Assets Outside Job. Massachusetts voters pick gubernatorial hopefuls John Silber and William Weld over establishment pols. By a 2-to-1 margin, Oklahomans approve 12-year term limits for state legislators. In California and Colorado, pre-elections polls show similar support for term-limitation initiatives. Incumbents beware!
Clean Pool. One year after scientists discovered the gene that causes cystic fibrosis, research teams in Michigan and Iowa use the gene to "fix" defective cells from CF patients. Drugs to cure CF may follow. And gene-replacement therapies might soon treat common diseases, not just the rare ones genetic engineers first targeted. There may be something to that biotech thing after all.
Tuned Up. Donald H. Stedman's mobile smog tests get serious attention in the mainstream press. (See "Going Mobile," Aug./Sept.) The New York Times, the Los Angeles Times, and Business Week favorably profile Stedman and his machine. Car and Driver's Patrick Bedard heaps praise on the chemistry professor and notes, "The day of the gross-polluter ticket is fast approaching."
Baser Instincts. The Pentagon plans to shut down or cut back 150 U.S. bases overseas. Germany and the rest of Europe will absorb most of the losses. With the Koreas talking of reunification and the Philippines threatening to toss us out, look for more announcements soon.
Liabilities No 'Count. Surprise, surprise, and go-ol-ly, officials in nearly every American city plan to challenge the 1990 census. Why? Low tallies mean fewer federal handouts. New York City Mayor David Dinkins wins the honesty award: "If the paltry results…aren't challenged, New Yorkers will lose representation in Congress as well as hundreds of millions of dollars in federal aid." Mr. Mayor, if you'd cut taxes and clean up the subways, maybe people would stay around.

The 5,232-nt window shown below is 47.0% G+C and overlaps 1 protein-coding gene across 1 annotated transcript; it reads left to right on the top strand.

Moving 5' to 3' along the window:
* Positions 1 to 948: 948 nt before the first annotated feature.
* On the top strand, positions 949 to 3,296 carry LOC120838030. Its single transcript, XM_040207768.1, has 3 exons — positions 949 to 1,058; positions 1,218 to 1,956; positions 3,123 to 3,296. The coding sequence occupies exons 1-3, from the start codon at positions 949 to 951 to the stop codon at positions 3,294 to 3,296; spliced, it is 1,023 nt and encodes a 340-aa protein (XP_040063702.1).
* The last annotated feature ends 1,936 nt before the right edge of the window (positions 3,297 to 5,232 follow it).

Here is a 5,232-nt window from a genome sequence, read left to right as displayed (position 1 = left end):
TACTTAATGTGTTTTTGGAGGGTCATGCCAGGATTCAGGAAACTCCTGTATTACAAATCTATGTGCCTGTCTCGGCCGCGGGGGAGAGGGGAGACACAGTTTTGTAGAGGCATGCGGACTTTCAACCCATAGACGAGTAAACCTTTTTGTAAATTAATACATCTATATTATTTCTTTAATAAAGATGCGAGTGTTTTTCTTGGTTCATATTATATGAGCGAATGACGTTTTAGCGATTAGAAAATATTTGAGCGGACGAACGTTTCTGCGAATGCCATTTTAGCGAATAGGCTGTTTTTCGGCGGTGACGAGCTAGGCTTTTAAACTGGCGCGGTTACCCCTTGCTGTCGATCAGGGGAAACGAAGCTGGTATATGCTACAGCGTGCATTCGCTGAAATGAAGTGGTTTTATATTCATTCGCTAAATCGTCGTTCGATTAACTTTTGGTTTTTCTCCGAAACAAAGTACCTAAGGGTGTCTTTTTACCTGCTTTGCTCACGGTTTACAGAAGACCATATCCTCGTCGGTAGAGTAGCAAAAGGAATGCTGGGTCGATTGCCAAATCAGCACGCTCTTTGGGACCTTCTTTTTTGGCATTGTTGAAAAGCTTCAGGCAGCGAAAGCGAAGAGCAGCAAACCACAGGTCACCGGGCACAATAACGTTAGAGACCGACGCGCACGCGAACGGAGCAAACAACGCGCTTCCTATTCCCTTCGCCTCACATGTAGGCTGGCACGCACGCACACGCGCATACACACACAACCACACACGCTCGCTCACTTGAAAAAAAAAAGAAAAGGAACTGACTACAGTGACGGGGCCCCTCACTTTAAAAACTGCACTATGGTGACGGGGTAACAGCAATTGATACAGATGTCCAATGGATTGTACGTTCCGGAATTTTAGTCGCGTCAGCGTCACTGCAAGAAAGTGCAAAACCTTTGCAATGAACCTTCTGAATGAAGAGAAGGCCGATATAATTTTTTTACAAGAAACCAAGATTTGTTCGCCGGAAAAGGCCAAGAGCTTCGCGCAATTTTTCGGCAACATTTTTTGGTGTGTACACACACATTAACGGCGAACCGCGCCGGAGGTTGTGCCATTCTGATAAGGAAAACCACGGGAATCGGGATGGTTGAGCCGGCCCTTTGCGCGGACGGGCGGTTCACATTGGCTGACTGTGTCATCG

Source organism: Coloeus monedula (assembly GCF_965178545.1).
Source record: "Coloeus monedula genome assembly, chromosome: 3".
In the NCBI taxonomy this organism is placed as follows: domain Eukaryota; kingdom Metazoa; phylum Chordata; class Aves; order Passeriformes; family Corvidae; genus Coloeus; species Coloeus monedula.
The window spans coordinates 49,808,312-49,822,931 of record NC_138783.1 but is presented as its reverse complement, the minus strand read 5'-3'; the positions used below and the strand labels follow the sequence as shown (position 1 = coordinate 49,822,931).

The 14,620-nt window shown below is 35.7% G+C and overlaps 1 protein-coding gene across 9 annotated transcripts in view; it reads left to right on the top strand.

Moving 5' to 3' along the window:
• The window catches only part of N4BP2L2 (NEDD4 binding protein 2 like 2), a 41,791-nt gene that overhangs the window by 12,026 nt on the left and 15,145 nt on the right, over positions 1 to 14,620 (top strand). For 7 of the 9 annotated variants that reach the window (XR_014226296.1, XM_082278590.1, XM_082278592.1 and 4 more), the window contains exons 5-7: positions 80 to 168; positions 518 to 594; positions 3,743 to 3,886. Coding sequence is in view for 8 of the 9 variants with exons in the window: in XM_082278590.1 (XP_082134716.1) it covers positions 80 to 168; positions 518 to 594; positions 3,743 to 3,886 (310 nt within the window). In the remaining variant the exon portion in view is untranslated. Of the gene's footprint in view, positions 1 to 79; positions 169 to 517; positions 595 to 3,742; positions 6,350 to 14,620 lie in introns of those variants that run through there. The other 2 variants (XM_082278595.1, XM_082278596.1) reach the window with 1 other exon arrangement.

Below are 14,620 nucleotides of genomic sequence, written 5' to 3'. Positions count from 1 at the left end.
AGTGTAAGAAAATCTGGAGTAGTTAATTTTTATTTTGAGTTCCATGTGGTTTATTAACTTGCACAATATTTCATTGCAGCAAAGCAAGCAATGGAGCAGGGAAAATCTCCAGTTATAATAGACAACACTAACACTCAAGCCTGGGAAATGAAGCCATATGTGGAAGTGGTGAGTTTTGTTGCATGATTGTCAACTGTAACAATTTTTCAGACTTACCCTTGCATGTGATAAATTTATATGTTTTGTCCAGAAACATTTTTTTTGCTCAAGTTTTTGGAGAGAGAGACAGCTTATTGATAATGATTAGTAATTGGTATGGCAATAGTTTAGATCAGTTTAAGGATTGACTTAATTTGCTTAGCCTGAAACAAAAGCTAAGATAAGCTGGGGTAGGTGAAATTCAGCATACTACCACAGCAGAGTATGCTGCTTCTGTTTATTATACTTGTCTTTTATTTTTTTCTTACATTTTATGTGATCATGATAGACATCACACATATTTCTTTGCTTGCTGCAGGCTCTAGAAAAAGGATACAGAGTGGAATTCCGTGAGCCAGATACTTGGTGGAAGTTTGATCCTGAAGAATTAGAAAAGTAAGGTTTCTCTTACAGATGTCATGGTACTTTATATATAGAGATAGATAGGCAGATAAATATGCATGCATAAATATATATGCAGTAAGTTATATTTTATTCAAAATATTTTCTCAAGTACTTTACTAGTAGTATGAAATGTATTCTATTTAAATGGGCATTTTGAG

They're Nuts. After six years of delays, the world's most powerful land-based telescope may soon be located in Chile instead of Arizona. Environmentalists trying to save the Mt. Graham red squirrel win an appellate court injunction that will tie up the University of Arizona for at least another year. The university, which already spends $200,000 annually to protect the squirrels' habitat, can't clear one acre of land to build an observatory. Score another one for the eco-freaks.
Tank Job. The S&L virus infects the entire banking system. The Federal Deposit Insurance Corp. will lose more than $3 billion this year; in February, FDIC head William Seidman guessed it would break even. Chase Manhattan's estimated $625-million third-quarter loss sends shock waves through the markets: With only $11 billion in reserve, one major bank failure will wipe out the FDIC. Better stuff that mattress.
Nader Trap. Ralph Nader keeps playin' that same old tune. On "The MacNeil/Lehrer Newshour," Nader claims greedy oil futures traders, feeding inflation, will lead the country into recession; then overleveraged corporate victims of mergermania won't make enough profits to repay their junk bonds. Tortured logic aside, Nader's message remains: Make me Dictator of the Universe before all hell breaks loose.
This article originally appeared in print under the headline "Balance Sheet".